A few surprises to come out of Bloomberg’s Healthiest Countries report this year.

Great news for those of you who dig olive oil, rice, and octopus. Not so much if you’re into calzone or spaghtti bolognese. Oh, and if Chipotle is your go-to meal source, beware–the U.S. and Mexico dropped a few spots this year to rank 35th and 53rd respectively.

These are the world’s healthiest countries:
1. Spain
2. Italy
3. Iceland
4. Japan
5. Switzerland
35. U.S.https://bloom.bg/2TavPtG 60411:48 AM – Feb 25, 2019Twitter Ads info and privacyThese Are the World’s Healthiest NationsMaybe it’s something in the gazpacho or paella, as Spain just surpassed Italy to become the world’s healthiest country.bloomberg.com449 people are talking about this


The Bloomberg index takes into account several factors that contribute to the overall health and wellbeing of a person. These include alcohol and tobacco ingestion, access to healthcare, a tendency toward obesity, access to clean water and sanitation.

If you had called Spain the healthiest country in the world a few years back, someone would have belly-laughed in your face. The cafes and bars that line the streets of Spanish towns and cities were clogged with smoke.

Old men with wizened faces downed shots of liquor with their morning coffee. And the word ‘vegetarian’ evoked bewildered looks comparable only to that of bringing up bitcoin with aging relatives.

Well, Spain has certainly cleaned up its act since then. However, its position as number one comes as a slight surprise. Anyone who’s experienced the local culture recently will know that the Spanish tendency for cold cervezasangria, and the occasional cigarette is still deeply ingrained. As well as coffees with a little ‘pick me up’ in the morning.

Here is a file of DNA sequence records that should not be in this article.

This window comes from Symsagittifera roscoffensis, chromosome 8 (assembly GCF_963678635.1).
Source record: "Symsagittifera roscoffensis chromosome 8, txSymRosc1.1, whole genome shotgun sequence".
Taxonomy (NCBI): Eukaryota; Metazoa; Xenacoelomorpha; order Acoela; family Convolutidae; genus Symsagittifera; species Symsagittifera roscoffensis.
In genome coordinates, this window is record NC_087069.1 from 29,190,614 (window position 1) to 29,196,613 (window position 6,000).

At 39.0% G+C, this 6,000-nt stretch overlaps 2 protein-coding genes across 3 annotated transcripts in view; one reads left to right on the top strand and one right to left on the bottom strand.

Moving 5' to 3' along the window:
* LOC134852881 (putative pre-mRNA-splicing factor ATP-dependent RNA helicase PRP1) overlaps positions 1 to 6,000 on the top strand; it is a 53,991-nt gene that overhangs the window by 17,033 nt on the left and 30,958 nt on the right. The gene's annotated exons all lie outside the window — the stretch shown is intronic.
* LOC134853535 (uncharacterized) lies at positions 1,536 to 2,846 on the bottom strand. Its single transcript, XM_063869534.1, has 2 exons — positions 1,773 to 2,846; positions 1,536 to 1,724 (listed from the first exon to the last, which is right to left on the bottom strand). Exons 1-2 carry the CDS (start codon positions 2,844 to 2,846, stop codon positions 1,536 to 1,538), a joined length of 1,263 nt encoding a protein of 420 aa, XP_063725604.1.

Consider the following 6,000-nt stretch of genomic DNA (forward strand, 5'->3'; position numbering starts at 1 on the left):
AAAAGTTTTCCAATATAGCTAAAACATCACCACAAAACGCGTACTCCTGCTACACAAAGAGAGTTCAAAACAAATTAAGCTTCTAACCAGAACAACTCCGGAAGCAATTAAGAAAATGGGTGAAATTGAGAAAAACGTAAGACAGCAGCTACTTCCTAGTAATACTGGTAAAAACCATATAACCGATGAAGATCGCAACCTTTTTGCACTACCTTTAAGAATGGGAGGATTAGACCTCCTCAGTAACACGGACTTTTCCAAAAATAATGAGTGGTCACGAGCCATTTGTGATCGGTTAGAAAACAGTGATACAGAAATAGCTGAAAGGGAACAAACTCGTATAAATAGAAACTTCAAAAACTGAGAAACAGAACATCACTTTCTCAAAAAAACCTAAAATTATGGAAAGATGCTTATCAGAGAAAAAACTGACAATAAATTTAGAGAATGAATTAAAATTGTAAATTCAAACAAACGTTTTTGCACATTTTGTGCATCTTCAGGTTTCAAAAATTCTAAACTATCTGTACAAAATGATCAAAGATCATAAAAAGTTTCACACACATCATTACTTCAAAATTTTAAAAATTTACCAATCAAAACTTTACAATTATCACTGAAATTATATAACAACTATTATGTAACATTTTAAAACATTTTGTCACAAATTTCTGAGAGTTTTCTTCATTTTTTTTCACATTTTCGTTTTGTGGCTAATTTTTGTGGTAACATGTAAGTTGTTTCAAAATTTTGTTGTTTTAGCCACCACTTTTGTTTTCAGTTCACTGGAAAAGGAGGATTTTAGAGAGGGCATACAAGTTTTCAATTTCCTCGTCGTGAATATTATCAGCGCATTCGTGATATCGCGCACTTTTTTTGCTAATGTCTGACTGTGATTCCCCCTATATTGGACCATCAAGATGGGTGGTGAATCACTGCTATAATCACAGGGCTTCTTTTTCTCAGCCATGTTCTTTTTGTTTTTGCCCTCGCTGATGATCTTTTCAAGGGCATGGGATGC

The sidewalks also continue to be a minefield of dog shit that causes unwitting tourists to sidestep into the street, provoking accidents. But still, the excellent healthcare system seems to make all that better.

Pulling the Spanish up into the number one slot according to the European Observatory on Health Systems and Policies 2018 is its healthcare system. And one has to admit, it’s rather good.

Primary care is essentially provided by public providers, specialized family doctors and staff nurses, who provide preventive services to children, women and elderly patients, and acute and chronic care.

This is almost unthinkable in the U.S. where some 3.2 million people have no access to health insurance.


You may think of the Cubans as still suffering from years of the U.S. economic, commercial, and financial embargo. But, according to the survey, the island economy is 30th place on the list–a full five slots above the United States. Cuba, in fact, is the only ‘non-high-income’ nation to be ranked so highly.

It seems that the main reason for this isn’t diet, since basic supplies are often scarce. However, in Cuba, they also have exceptional healthcare. Their system focuses more on preventative care than treatment.

Moreover, this year, life expectancy rates in the USA have been trending down as a result of deaths from suicides and drug overdoses. Trump clearly has a long way to go before he makes America better.


Unsurprisingly, perhaps, Haiti, Yemen, and Afghanistan hold the lowest spots in the healthiest countries list. Low life expectations, poor healthcare and lack of access to clean drinking water are the main culprits for this.

Source: https://www.ccn.com/spain-is-the-healthiest-country-in-the-world-cuba-trumps-the-us